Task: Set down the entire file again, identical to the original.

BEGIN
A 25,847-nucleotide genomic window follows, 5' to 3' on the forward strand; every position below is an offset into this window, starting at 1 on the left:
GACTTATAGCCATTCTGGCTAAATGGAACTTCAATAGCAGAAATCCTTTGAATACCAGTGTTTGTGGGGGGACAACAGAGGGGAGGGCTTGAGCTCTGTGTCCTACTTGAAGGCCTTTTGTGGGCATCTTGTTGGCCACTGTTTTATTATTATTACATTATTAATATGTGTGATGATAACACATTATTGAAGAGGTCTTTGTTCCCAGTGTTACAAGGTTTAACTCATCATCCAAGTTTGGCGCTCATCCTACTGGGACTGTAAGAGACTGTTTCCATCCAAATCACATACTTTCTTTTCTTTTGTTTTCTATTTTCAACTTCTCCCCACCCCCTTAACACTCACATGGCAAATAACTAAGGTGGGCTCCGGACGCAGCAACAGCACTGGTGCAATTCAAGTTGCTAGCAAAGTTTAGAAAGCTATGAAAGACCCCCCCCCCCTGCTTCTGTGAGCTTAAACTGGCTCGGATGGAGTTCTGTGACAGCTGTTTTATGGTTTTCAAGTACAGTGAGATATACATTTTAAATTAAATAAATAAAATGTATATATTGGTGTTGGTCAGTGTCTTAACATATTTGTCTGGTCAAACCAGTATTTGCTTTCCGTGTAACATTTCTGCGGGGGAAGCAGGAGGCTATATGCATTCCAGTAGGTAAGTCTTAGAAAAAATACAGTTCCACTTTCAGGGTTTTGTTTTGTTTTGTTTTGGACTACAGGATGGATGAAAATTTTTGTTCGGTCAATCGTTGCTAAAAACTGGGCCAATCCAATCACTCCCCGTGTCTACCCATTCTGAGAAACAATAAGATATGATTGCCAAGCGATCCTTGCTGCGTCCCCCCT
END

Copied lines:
A 25,847-nucleotide genomic window follows, 5' to 3' on the forward strand; every position below is an offset into this window, starting at 1 on the left:
GACTTATAGCCATTCTGGCTAAATGGAACTTCAATAGCAGAAATCCTTTGAATACCAGTGTTTGTGGGGGGACAACAGAGGGGAGGGCTTGAGCTCTGTGTCCTACTTGAAGGCCTTTTGTGGGCATCTTGTTGGCCACTGTTTTATTATTATTACATTATTAATATGTGTGATGATAACACATTATTGAAGAGGTCTTTGTTCCCAGTGTTACAAGGTTTAACTCATCATCCAAGTTTGGCGCTCATCCTACTGGGACTGTAAGAGACTGTTTCCATCCAAATCACATACTTTCTTTTCTTTTGTTTTCTATTTTCAACTTCTCCCCACCCCCTTAACACTCACATGGCAAATAACTAAGGTGGGCTCCGGACGCAGCAACAGCACTGGTGCAATTCAAGTTGCTAGCAAAGTTTAGAAAGCTATGAAAGACCCCCCCCCCCTGCTTCTGTGAGCTTAAACTGGCTCGGATGGAGTTCTGTGACAGCTGTTTTATGGTTTTCAAGTACAGTGAGATATACATTTTAAATTAAATAAATAAAATGTATATATTGGTGTTGGTCAGTGTCTTAACATATTTGTCTGGTCAAACCAGTATTTGCTTTCCGTGTAACATTTCTGCGGGGGAAGCAGGAGGCTATATGCATTCCAGTAGGTAAGTCTTAGAAAAAATACAGTTCCACTTTCAGGGTTTTGTTTTGTTTTGTTTTGGACTACAGGATGGATGAAAATTTTTGTTCGGTCAATCGTTGCTAAAAACTGGGCCAATCCAATCACTCCCCGTGTCTACCCATTCTGAGAAACAATAAGATATGATTGCCAAGCGATCCTTGCTGCGTCCCCCCT